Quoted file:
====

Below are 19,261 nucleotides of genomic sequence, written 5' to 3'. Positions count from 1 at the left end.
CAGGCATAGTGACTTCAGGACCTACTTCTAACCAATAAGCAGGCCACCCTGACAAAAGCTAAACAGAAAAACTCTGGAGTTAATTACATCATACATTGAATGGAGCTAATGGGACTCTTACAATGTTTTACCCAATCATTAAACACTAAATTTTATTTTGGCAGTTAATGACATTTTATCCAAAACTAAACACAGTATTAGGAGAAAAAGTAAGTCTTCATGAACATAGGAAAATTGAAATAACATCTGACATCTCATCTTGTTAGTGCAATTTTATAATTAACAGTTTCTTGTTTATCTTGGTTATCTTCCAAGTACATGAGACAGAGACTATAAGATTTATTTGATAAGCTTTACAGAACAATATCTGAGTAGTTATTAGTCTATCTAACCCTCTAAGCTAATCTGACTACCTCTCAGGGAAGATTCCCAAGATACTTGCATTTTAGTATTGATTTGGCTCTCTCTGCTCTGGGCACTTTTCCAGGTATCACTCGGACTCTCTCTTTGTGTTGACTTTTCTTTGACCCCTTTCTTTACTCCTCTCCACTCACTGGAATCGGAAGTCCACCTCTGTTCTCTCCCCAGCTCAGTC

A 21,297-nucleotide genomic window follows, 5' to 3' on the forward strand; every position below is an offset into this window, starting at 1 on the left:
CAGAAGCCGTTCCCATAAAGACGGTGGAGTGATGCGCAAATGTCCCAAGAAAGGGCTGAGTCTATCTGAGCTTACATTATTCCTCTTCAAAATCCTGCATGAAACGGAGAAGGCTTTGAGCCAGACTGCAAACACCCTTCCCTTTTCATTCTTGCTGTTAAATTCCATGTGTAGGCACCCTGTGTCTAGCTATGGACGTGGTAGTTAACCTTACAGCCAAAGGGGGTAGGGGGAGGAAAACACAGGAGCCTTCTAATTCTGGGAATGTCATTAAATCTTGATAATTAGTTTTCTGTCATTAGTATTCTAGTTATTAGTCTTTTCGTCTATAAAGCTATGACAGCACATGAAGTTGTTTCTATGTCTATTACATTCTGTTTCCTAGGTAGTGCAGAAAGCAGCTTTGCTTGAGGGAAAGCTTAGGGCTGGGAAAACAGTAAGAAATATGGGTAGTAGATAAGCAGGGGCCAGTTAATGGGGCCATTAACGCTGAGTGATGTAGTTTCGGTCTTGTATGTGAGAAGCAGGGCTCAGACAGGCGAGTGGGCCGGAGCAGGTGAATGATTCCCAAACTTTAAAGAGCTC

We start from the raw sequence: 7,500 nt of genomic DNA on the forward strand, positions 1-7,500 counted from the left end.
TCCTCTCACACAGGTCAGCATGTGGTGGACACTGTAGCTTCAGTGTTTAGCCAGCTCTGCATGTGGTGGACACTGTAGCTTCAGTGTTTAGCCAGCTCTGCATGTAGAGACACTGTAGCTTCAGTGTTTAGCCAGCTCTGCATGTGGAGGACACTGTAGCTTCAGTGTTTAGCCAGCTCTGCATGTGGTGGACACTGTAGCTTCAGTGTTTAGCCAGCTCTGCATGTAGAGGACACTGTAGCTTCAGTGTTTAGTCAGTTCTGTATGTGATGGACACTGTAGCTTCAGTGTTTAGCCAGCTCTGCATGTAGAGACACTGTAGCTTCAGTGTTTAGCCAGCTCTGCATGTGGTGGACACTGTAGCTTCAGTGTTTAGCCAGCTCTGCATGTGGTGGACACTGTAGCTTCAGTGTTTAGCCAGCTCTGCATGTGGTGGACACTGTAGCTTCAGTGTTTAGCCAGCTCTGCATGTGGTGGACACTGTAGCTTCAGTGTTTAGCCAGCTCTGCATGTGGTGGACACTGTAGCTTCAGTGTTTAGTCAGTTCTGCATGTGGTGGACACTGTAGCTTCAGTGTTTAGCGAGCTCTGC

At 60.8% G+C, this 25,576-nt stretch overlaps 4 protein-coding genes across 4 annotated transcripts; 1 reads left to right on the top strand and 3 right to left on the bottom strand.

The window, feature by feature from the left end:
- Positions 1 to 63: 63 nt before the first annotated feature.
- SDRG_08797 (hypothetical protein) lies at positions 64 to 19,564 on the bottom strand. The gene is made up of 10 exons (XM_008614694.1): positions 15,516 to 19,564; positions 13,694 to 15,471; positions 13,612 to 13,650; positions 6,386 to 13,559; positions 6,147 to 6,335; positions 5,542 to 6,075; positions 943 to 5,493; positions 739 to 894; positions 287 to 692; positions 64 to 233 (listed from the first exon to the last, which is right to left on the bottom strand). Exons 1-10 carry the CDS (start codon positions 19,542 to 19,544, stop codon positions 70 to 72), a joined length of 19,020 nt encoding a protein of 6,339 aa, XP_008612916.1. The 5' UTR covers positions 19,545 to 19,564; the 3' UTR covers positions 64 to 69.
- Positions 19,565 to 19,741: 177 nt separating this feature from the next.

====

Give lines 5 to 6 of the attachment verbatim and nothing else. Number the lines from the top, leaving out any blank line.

We start from the raw sequence: 7,500 nt of genomic DNA on the forward strand, positions 1-7,500 counted from the left end.
TCCTCTCACACAGGTCAGCATGTGGTGGACACTGTAGCTTCAGTGTTTAGCCAGCTCTGCATGTGGTGGACACTGTAGCTTCAGTGTTTAGCCAGCTCTGCATGTAGAGACACTGTAGCTTCAGTGTTTAGCCAGCTCTGCATGTGGAGGACACTGTAGCTTCAGTGTTTAGCCAGCTCTGCATGTGGTGGACACTGTAGCTTCAGTGTTTAGCCAGCTCTGCATGTAGAGGACACTGTAGCTTCAGTGTTTAGTCAGTTCTGTATGTGATGGACACTGTAGCTTCAGTGTTTAGCCAGCTCTGCATGTAGAGACACTGTAGCTTCAGTGTTTAGCCAGCTCTGCATGTGGTGGACACTGTAGCTTCAGTGTTTAGCCAGCTCTGCATGTGGTGGACACTGTAGCTTCAGTGTTTAGCCAGCTCTGCATGTGGTGGACACTGTAGCTTCAGTGTTTAGCCAGCTCTGCATGTGGTGGACACTGTAGCTTCAGTGTTTAGCCAGCTCTGCATGTGGTGGACACTGTAGCTTCAGTGTTTAGTCAGTTCTGCATGTGGTGGACACTGTAGCTTCAGTGTTTAGCGAGCTCTGC